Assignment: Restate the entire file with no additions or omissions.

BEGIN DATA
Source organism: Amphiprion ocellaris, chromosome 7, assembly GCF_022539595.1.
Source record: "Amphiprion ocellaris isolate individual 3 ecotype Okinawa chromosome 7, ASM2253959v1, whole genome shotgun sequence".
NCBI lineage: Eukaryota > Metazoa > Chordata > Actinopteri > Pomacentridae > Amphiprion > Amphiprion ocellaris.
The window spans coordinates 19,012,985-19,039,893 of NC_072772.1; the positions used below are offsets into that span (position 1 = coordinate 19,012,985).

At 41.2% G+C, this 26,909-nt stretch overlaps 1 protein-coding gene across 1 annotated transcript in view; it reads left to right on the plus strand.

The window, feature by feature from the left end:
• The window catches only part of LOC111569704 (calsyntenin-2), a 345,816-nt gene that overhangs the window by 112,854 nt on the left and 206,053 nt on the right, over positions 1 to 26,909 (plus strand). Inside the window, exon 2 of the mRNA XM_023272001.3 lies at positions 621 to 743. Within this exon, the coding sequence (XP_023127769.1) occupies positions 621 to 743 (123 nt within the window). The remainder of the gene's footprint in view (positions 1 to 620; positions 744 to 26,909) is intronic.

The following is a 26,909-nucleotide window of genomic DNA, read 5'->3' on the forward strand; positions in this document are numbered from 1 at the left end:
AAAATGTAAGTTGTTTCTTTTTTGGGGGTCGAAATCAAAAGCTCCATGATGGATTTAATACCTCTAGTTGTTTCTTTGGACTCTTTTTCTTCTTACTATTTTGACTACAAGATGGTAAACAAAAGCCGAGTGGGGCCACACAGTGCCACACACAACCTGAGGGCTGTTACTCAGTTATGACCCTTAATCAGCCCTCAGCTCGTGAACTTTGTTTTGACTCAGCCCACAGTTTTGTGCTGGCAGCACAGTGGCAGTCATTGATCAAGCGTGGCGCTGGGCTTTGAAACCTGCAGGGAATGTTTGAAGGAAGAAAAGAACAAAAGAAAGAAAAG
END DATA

Source organism: Amphiprion ocellaris, chromosome 7, assembly GCF_022539595.1.
Source record: "Amphiprion ocellaris isolate individual 3 ecotype Okinawa chromosome 7, ASM2253959v1, whole genome shotgun sequence".
NCBI lineage: Eukaryota > Metazoa > Chordata > Actinopteri > Pomacentridae > Amphiprion > Amphiprion ocellaris.
The window spans coordinates 19,012,985-19,039,893 of NC_072772.1; the positions used below are offsets into that span (position 1 = coordinate 19,012,985).

At 41.2% G+C, this 26,909-nt stretch overlaps 1 protein-coding gene across 1 annotated transcript in view; it reads left to right on the plus strand.

The window, feature by feature from the left end:
• The window catches only part of LOC111569704 (calsyntenin-2), a 345,816-nt gene that overhangs the window by 112,854 nt on the left and 206,053 nt on the right, over positions 1 to 26,909 (plus strand). Inside the window, exon 2 of the mRNA XM_023272001.3 lies at positions 621 to 743. Within this exon, the coding sequence (XP_023127769.1) occupies positions 621 to 743 (123 nt within the window). The remainder of the gene's footprint in view (positions 1 to 620; positions 744 to 26,909) is intronic.

The following is a 26,909-nucleotide window of genomic DNA, read 5'->3' on the forward strand; positions in this document are numbered from 1 at the left end:
AAAATGTAAGTTGTTTCTTTTTTGGGGGTCGAAATCAAAAGCTCCATGATGGATTTAATACCTCTAGTTGTTTCTTTGGACTCTTTTTCTTCTTACTATTTTGACTACAAGATGGTAAACAAAAGCCGAGTGGGGCCACACAGTGCCACACACAACCTGAGGGCTGTTACTCAGTTATGACCCTTAATCAGCCCTCAGCTCGTGAACTTTGTTTTGACTCAGCCCACAGTTTTGTGCTGGCAGCACAGTGGCAGTCATTGATCAAGCGTGGCGCTGGGCTTTGAAACCTGCAGGGAATGTTTGAAGGAAGAAAAGAACAAAAGAAAGAAAAG